GAP analysis is a process typically performed by Business Analysts and Project Managers for a company or a line of business within a larger organisation. Gap analysis is an assessment tool used to find the deviation or gap between what exists versus what is needed or desired. This guide will provide an outline template to help you perform gap analysis for your business needs.
Open a blank workbook in Excel. Click on "Start," "All Programs," "Microsoft Office," Microsoft Excel," "Office Button," "New," "Blank Workbook" and then "Create."
Rename "Sheet 1" to "Currently Exists" by double clicking on the tab and typing the new name.
Rename "Sheet 2" to "Desired Outcome".
Rename "Sheet 3" to "GAP".
In the sheet named "Currently Exists" make a list of all measurable data related to the current product, process, technology, or service.
In the sheet named "Desired Outcome" make a list of what is expected or desired of the product, process, technology, or service.
In the sheet named "GAP," list or highlight the differences between what the "Desired Outcome" sheet has versus what the "Currently Exists" sheet has. This is the gap.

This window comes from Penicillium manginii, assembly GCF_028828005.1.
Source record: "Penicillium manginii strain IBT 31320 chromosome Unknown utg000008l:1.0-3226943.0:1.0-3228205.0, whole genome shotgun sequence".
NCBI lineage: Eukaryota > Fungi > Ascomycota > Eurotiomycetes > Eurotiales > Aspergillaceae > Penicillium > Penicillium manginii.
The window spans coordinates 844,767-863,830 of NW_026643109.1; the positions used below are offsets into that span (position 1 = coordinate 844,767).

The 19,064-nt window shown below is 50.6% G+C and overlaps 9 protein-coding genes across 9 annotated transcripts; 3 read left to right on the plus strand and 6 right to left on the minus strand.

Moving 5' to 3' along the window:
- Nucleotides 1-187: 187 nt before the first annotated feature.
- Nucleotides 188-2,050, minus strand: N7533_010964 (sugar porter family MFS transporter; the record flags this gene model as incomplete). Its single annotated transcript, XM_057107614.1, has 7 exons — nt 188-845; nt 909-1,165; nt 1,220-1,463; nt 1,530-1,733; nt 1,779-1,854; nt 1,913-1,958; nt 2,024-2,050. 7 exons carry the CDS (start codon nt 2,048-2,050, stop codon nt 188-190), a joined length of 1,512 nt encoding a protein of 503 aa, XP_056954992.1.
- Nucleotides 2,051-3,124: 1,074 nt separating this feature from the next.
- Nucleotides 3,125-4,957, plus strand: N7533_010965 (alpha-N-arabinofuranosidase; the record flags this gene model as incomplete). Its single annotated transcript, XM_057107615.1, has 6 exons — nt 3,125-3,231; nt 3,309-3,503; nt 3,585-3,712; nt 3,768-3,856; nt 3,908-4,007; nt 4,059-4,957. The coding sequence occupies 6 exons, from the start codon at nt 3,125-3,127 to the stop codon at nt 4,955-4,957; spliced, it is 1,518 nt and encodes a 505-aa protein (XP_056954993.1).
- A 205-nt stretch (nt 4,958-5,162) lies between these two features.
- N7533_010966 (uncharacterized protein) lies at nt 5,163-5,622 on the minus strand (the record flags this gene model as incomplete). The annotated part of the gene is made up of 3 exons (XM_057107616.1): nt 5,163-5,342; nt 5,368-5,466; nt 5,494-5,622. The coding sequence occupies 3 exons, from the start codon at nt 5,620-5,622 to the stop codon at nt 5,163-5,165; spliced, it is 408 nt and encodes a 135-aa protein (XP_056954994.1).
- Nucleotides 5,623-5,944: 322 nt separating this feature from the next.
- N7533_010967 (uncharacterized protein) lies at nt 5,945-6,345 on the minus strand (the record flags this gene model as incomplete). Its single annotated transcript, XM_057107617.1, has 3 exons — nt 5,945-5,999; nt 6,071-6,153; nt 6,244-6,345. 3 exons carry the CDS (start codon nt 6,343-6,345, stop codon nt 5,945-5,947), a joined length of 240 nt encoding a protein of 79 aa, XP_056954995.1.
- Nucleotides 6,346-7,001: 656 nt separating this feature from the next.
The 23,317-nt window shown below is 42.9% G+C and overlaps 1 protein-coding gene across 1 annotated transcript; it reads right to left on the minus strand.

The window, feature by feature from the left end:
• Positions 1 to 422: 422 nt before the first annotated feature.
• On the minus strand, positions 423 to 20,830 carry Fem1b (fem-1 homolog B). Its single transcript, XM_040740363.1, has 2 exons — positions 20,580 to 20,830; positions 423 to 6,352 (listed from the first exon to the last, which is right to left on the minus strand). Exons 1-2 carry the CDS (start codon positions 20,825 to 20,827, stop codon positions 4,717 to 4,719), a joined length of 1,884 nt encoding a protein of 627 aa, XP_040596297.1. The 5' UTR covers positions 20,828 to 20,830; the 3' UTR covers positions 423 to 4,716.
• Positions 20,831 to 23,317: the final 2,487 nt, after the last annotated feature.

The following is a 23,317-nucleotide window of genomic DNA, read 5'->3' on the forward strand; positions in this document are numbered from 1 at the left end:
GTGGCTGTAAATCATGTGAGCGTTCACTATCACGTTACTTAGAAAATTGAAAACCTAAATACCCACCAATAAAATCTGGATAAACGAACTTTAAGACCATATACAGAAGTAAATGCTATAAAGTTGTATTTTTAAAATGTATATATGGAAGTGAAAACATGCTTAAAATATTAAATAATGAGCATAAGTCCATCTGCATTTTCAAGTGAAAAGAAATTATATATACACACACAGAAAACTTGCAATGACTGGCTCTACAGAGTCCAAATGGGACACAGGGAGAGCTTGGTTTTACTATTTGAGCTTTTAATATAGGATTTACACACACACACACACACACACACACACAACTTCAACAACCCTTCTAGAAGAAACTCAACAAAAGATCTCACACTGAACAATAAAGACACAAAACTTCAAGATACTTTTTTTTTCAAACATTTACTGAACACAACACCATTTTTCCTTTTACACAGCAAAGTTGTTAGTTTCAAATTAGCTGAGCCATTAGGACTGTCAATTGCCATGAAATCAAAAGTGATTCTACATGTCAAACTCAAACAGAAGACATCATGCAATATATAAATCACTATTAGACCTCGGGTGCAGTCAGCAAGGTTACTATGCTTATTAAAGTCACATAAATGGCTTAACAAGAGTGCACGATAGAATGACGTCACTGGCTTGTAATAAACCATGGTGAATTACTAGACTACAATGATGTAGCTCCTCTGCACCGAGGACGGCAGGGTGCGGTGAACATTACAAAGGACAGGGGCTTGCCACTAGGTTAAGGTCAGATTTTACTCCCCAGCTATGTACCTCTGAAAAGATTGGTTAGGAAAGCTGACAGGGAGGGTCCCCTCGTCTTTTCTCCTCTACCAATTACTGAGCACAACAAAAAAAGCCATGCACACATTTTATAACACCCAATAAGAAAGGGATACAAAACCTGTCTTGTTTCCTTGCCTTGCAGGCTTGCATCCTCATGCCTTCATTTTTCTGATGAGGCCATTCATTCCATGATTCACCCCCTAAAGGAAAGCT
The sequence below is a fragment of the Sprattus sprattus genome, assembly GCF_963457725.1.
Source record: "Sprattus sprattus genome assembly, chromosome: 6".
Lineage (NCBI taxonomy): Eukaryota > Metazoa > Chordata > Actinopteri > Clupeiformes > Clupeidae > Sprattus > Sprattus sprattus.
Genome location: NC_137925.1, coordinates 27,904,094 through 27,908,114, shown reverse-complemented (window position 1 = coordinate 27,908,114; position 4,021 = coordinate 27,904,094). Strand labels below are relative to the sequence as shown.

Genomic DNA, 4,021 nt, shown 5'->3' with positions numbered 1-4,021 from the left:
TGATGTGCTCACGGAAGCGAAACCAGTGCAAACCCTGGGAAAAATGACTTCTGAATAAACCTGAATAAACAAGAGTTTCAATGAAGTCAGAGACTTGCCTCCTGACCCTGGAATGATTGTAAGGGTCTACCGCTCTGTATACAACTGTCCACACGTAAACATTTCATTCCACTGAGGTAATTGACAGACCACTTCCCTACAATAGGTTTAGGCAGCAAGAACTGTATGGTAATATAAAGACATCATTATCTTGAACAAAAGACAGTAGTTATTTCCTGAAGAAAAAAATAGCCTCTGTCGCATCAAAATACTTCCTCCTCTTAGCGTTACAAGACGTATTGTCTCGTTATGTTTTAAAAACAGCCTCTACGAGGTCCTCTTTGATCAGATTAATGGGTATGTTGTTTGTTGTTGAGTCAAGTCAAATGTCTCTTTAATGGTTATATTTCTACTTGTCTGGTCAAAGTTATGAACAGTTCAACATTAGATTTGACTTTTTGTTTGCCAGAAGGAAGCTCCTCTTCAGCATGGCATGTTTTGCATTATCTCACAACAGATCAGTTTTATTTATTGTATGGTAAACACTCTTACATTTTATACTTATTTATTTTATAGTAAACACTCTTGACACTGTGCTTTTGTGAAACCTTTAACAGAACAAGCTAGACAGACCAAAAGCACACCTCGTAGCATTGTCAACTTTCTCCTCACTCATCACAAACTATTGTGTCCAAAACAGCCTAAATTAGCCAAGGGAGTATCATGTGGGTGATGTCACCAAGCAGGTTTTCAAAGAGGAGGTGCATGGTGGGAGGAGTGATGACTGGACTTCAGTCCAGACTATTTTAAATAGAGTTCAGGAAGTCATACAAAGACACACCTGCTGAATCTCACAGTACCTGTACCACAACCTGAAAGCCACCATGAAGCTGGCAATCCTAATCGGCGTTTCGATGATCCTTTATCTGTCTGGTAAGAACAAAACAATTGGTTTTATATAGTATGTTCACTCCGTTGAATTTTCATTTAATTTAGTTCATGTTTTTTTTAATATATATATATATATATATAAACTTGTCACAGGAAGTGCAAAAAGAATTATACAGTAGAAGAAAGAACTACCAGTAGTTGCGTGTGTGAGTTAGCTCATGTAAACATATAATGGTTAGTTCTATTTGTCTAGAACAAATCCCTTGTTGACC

GAP analysis can be performed on almost any product, service, project, or endeavour a business wishes to analyse and improve upon. It is also a good marketing research tool. Based upon what your gap analysis is used for additional sheets may need to be created as well charts, graphs, and pivot tables to give a visual quantification of your analysis.
GAP analysis is not a standard process and needs to be tailored to the needs of the business. The goal is use the gap analysis to figure out what is needed to get what currently exists to the point where it becomes what the company desires (what is needed to get from point A to point B). GAP analysis can be a long process and is not recommended for someone who is not well versed at analysing data and quantifying it. While not a requirement, knowledge of project management and business analyst skills is optimal to possess before attempting to do any gap analysis. It is imperative to have all Critical Data related to where business currently is and where the business wishes to be in order for the gap analysis to be thorough. Gap analysis is rarely a one and done process. It may be revisited frequently due to changes in needs of the business. Gap analysis is not a resolution, it helps to pinpoint the missing pieces so that a resolution can be made from the analysis.